Posted by Erik Schepers under Crafts
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WHY WE’VE ALL FALLEN IN LOVE WITH TRADITIONAL CRAFTS AGAIN
THEY are the crafts that seemed to have fallen foul of our throwaway culture. The intricate dry stone walls cutting gently through our countryside and the delicate wrought iron created at the anvil were seen as dying skills of a bygone era.
Read full article here.
I’m afraid this book is only available in German and Swedish, the original title is “Slöjda I Trä” which translates as sloyd in wood. The German title is “Schnitzen mit Jögge Sundqvist” which translates as carving with Jögge Sundqvist. The subtile of the German book is “Swedish tradition in a new light.” I think it has this subtitle because of the lack of one-word translation of the word Slöjd.
The book has 90 pages with lots of colourful pictures and a lot of black and white illustrations. Using illustrations an photo’s Jögge explains how various items can be made, among others knives, spoons, beakers, hooks doorhandles, etc. It explains the most important cuts and techniques, and how to source your materials.
Jögge has his very own style in carving, you can see the control he has over his knife. He uses seemingly simple and rough shapes that are very pleasing for the eye but are very hard to replicate.
Jögge works a lot with colours and paint, which is very refreshing when your used to mostly wooden unpainted pieces, especially the stuff I make myself. It convinced me to try and make some more coloured things myself.
It seems the writer of this book has the same opinion about woodcarving as I have. If you go trough the trouble of carving by hand also let it look like something that was carved by hand. No use of sanding paper, but only smooth carved finish. Which if it is a knife handle also helps with the grip on the handle.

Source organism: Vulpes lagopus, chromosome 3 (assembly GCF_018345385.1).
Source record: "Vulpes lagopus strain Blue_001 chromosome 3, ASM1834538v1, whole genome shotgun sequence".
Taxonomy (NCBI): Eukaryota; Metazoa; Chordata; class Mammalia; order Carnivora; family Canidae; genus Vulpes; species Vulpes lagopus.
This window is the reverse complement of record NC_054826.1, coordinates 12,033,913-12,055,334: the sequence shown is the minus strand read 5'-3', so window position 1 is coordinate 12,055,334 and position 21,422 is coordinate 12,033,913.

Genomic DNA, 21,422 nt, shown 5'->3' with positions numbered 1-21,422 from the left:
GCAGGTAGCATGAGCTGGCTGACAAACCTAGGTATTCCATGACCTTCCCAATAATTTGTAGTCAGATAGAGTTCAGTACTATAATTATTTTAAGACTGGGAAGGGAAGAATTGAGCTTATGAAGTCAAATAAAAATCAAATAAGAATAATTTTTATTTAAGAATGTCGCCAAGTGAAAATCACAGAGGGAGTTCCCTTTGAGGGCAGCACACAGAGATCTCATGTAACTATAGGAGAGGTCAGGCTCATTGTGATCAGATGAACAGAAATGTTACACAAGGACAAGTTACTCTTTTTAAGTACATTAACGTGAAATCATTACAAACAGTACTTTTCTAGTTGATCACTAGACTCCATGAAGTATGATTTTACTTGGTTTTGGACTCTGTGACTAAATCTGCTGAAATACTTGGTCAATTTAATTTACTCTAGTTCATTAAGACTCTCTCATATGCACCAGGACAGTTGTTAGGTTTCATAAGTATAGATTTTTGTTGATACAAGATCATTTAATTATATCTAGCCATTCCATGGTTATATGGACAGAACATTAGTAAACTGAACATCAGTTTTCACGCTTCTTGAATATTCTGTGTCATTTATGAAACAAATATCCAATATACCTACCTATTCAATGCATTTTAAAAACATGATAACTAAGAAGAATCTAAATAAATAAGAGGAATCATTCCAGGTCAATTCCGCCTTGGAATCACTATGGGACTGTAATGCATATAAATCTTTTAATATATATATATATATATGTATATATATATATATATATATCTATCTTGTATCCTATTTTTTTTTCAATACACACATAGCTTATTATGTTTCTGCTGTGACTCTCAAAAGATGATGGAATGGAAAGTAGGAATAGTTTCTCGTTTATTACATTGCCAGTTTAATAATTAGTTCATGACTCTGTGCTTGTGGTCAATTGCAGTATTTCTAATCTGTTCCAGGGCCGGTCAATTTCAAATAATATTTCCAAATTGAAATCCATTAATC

I also have the book his father, Wille Sundqvist, wrote call Swedish Carving techniques. Which is a more technical approach to greenwood carving. Both books complement each other where the father is more technical and thorough on the carving and the materials part, Jögge is more artistic in his approach.
Jögge Sundqvist (in Swedish)
The book at Dick.biz
Will Sundqvist book at Amazon in English. or in German at Dick.biz
Posted by Erik Schepers under Bushcraft
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I’ve travelled to Argentina to meet up with my wife and son who have been here for a couple of weeks already. I arrived just before new year and so I had the joy off spending it in shorts instead of a big warm woollen pullover. So right now instead of in cold and rain I’m in warm and windy Patagonia near the coast.
I couldn’t wait to taste Argentinian food again and then especially the meat where you can taste that the animal has roamed over fields stretching as far as you can see instead of a cubicle the size of a shoebox. On the picture is the way to prepare cordero Patagónico, it is prepared by my brother in law who is in my opinion the best. It takes 4 – 5 hours the waiting is made pleasant by having some wine and cheese.
To think that 1 week ago I was in the Ardennen (belgium) doing winter bushcraft at -20°C. Where cooking had its own challenges, the top of the pan would freeze while the bottom would burn.
Well Happy new year, I’m going to swim.